New Limerick Diocese boss sees an 'openness to change'

Former Youth Service CEO to be first lay manager of the Diocese

Alan Owens


Alan Owens

New Limerick Diocese boss sees an 'openness to change'

New Diocesan secretary and general manager Catherine Kelly with her predecessor Fr Paul Finnerty and Bishop of Limerick Brendan Leahy Picture: Keith Wiseman

AS one era ends at Limerick Youth Service, another begins for the Diocese of Limerick, as Catherine Kelly takes up the role of first lay manager of the administration.

Ms Kelly, CEO of the Youth Service since 2002, is to take over from the Rome bound Fr Paul Finnerty as Diocesan Secretary and general manager.

The appointment comes on foot of the recent Synod, which discussed the role of women, with Bishop Brendan Leahy stating beforehand that it must find a way for women to play a role at an executive level in the organisation’s hierarchy.

Ms Kelly, a native of Cobh who joined the Youth Service in 1984, said she was “very honoured that they (the Diocese) trust me to take on such a role”.

“I  am honoured to be the first lay person in such a role and to be placed in a position of such trust by the Diocese. I've always been hugely impressed by the vision in the Diocese and I see this position as part of implementing some of the key areas voted on and agreed at the recent Synod.”

As the first non-clergy appointment to the position it is a significant move, but Ms Kelly downplayed the significance of being the first woman to inhabit the role. 

“I would hope to think that it just happens that I am a woman. I have been working in leadership for a long, long time, and it wasn't because I was a woman, hopefully I am bringing the skills that they need to this role.”

She has previously been chairperson of the Safeguarding Children Committee for the Diocese and said that she had “learnt more from the Diocese around safeguarding than I ever learnt from the youth sector, even nationally”.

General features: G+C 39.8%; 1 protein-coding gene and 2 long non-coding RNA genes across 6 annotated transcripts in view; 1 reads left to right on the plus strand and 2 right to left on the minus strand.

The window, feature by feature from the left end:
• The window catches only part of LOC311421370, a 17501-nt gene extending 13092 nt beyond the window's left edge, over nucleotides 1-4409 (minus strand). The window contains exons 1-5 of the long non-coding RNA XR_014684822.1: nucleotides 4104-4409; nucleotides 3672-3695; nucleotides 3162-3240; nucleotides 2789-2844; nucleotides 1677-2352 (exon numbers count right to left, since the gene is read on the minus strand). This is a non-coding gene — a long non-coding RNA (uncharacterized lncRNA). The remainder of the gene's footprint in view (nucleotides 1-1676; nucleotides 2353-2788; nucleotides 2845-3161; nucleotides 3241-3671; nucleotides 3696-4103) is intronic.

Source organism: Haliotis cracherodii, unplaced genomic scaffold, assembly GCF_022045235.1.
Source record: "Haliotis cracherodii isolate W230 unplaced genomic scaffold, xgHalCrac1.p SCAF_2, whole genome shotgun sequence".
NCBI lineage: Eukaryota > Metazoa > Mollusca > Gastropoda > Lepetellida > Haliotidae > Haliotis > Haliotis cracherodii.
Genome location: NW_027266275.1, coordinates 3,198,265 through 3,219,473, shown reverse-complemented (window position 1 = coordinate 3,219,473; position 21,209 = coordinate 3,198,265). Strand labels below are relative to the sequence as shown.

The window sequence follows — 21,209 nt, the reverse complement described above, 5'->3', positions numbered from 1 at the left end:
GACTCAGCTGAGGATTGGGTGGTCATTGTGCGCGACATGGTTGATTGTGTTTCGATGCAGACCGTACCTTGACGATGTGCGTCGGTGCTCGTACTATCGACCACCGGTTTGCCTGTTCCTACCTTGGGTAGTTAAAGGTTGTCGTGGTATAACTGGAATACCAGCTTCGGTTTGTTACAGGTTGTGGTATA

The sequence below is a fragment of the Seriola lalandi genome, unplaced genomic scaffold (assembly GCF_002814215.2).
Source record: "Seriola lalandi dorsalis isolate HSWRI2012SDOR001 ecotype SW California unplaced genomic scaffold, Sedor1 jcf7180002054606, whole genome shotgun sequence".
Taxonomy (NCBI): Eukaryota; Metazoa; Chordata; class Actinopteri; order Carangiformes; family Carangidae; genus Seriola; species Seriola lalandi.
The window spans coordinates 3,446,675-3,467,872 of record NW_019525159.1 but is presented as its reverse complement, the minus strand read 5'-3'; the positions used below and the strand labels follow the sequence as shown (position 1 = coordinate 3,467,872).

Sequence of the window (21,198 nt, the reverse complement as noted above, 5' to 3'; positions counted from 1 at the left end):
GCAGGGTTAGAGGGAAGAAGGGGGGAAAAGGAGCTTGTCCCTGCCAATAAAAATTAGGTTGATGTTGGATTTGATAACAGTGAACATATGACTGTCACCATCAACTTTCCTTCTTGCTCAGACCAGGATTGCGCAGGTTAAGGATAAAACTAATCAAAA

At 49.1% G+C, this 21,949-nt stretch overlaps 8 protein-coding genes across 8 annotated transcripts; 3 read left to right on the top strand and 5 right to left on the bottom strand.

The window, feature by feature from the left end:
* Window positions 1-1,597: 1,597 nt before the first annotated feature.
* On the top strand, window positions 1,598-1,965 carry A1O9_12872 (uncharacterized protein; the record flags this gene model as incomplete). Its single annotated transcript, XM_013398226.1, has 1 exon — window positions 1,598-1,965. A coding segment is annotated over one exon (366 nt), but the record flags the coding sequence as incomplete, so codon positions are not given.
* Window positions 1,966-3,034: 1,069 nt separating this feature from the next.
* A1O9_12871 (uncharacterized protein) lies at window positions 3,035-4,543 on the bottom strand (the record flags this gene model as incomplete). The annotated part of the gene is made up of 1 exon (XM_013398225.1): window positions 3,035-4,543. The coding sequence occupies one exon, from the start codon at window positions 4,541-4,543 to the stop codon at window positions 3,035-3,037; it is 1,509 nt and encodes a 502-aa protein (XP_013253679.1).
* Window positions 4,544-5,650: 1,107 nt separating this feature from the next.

Bishop Leahy said she was “a fantastic addition”.

“She has a proven track record in management and showed great leadership in her time with the Limerick Youth Service. The post she is taking on is an extremely busy one.”

Ms Kelly said she was hoping to engage with young people in the new role who “are critical to the Church, the present and future”.

“I know there is great youth ministry going on, so I look forward to working with the staff and volunteers, I think to create more synergy between youth ministry and the Diocese and the youth work in the Youth Service, because we are working in a lot of the same communities.

“I really would hope to encourage more young people to become involved and to see how the Church can be fun and participative for them.”

An aging clergy population is putting pressure on the Church worldwide and Ms Kelly said she had already been approached by lay people indicating that “that they are willing to volunteer in some aspect of the life of the Diocese and there is just that openness amongst people.

“I think the Diocese is very proactive in that. The Bishop is very open and proactive and very decisive and people are brought along with that and they are willing to offer their own skills and expertise.

“I look forward to a continuation of the clergy leading the Diocese, but huge involvement of leadership and involvement of volunteers of all ages right across and openness to the need for change and enacting change.”